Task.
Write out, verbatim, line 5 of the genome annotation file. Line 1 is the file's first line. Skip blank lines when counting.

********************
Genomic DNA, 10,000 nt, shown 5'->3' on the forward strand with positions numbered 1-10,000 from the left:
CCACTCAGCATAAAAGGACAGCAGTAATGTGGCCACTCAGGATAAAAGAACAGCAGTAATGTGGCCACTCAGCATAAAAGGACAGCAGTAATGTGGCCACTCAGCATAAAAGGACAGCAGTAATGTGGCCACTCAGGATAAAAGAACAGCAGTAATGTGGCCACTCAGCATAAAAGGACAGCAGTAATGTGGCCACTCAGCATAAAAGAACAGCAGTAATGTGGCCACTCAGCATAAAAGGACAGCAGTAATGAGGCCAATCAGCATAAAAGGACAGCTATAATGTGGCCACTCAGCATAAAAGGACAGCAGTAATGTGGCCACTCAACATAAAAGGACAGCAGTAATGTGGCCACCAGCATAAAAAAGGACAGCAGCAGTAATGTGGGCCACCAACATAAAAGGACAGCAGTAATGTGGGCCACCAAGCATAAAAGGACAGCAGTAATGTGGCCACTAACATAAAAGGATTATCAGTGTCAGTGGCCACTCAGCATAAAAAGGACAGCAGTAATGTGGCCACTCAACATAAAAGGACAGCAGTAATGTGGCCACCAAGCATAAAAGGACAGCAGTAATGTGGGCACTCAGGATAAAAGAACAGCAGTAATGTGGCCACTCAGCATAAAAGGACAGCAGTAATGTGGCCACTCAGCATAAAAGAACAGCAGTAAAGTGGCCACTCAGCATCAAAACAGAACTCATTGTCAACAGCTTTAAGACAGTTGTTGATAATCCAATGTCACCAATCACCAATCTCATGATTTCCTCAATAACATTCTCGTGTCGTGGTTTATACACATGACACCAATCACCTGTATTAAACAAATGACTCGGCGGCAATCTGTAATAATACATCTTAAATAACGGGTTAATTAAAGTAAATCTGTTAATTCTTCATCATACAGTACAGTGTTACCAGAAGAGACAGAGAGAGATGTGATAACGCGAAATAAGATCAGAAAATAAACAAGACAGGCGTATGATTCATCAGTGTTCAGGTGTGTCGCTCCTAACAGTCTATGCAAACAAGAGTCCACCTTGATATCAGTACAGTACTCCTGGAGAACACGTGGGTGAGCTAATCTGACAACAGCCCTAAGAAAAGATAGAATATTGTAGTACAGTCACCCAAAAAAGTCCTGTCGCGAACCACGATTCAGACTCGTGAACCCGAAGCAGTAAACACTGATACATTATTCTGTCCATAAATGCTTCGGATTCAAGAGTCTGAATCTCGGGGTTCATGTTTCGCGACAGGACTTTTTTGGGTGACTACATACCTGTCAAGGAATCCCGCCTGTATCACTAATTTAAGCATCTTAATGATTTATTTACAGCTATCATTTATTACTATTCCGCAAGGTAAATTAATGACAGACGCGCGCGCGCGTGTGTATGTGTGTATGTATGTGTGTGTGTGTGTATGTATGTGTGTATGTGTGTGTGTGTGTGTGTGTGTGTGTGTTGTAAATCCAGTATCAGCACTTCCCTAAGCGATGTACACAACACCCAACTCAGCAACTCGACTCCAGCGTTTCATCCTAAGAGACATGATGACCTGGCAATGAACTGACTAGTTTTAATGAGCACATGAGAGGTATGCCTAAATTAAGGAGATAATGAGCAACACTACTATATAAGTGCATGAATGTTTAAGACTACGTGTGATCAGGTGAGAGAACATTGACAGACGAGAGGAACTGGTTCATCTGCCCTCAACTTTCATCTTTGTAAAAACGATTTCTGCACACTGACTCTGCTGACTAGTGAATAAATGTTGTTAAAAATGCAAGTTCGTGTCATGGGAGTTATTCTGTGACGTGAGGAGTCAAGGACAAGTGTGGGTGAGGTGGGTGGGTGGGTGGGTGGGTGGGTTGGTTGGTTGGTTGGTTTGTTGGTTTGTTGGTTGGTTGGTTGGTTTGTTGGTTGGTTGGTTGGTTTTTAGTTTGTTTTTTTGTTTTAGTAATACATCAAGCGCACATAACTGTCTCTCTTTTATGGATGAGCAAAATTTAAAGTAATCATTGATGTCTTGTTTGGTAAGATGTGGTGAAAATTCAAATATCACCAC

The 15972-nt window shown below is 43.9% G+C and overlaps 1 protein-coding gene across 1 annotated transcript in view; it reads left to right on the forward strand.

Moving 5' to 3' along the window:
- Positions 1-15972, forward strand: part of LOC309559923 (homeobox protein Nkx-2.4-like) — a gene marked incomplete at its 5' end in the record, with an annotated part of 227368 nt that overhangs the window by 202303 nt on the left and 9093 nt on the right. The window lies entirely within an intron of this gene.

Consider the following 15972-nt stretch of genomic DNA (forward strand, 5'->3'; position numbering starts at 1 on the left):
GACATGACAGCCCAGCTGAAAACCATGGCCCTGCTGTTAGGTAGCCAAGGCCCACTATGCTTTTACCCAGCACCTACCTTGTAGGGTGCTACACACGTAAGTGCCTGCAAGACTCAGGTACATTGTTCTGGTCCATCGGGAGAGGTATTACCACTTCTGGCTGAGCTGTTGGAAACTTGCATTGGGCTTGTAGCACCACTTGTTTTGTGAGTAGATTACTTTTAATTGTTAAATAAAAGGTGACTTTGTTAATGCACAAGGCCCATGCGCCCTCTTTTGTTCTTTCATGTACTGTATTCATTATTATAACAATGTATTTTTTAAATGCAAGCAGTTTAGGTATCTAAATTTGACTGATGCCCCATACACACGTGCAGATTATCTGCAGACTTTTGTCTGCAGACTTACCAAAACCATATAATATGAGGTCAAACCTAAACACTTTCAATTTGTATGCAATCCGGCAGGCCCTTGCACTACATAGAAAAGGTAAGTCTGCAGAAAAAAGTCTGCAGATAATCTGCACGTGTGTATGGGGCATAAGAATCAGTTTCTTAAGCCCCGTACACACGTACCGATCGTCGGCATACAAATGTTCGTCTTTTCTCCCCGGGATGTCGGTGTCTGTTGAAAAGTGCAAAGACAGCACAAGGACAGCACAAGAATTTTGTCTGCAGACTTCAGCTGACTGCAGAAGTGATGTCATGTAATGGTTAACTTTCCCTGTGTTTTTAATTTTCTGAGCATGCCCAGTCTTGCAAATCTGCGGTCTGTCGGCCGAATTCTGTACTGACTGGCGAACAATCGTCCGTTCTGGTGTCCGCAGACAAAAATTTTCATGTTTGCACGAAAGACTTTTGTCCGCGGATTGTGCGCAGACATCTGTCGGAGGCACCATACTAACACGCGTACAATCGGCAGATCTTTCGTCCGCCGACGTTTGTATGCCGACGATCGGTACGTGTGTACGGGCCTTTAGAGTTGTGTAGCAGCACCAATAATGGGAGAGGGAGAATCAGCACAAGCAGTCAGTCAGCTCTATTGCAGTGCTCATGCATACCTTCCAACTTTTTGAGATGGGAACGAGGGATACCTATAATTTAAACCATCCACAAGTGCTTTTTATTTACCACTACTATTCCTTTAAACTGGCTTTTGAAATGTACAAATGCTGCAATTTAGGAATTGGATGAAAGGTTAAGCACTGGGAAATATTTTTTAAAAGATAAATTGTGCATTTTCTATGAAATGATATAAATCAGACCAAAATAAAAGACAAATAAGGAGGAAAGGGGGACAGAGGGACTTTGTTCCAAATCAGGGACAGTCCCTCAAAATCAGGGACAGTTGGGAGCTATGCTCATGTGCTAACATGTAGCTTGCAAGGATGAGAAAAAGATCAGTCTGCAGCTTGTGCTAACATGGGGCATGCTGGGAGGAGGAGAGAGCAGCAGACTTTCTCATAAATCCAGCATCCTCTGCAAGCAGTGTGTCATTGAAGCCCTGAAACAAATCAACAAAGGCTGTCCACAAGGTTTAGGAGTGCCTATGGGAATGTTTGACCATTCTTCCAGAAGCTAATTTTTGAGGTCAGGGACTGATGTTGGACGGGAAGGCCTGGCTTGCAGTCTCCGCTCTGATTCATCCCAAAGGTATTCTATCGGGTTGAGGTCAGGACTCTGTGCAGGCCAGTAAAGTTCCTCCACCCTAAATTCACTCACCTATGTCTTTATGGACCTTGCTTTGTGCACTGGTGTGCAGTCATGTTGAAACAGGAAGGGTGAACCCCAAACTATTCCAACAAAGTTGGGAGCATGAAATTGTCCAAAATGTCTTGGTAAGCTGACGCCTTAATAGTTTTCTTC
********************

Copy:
- Positions 1-15972, forward strand: part of LOC309559923 (homeobox protein Nkx-2.4-like) — a gene marked incomplete at its 5' end in the record, with an annotated part of 227368 nt that overhangs the window by 202303 nt on the left and 9093 nt on the right. The window lies entirely within an intron of this gene.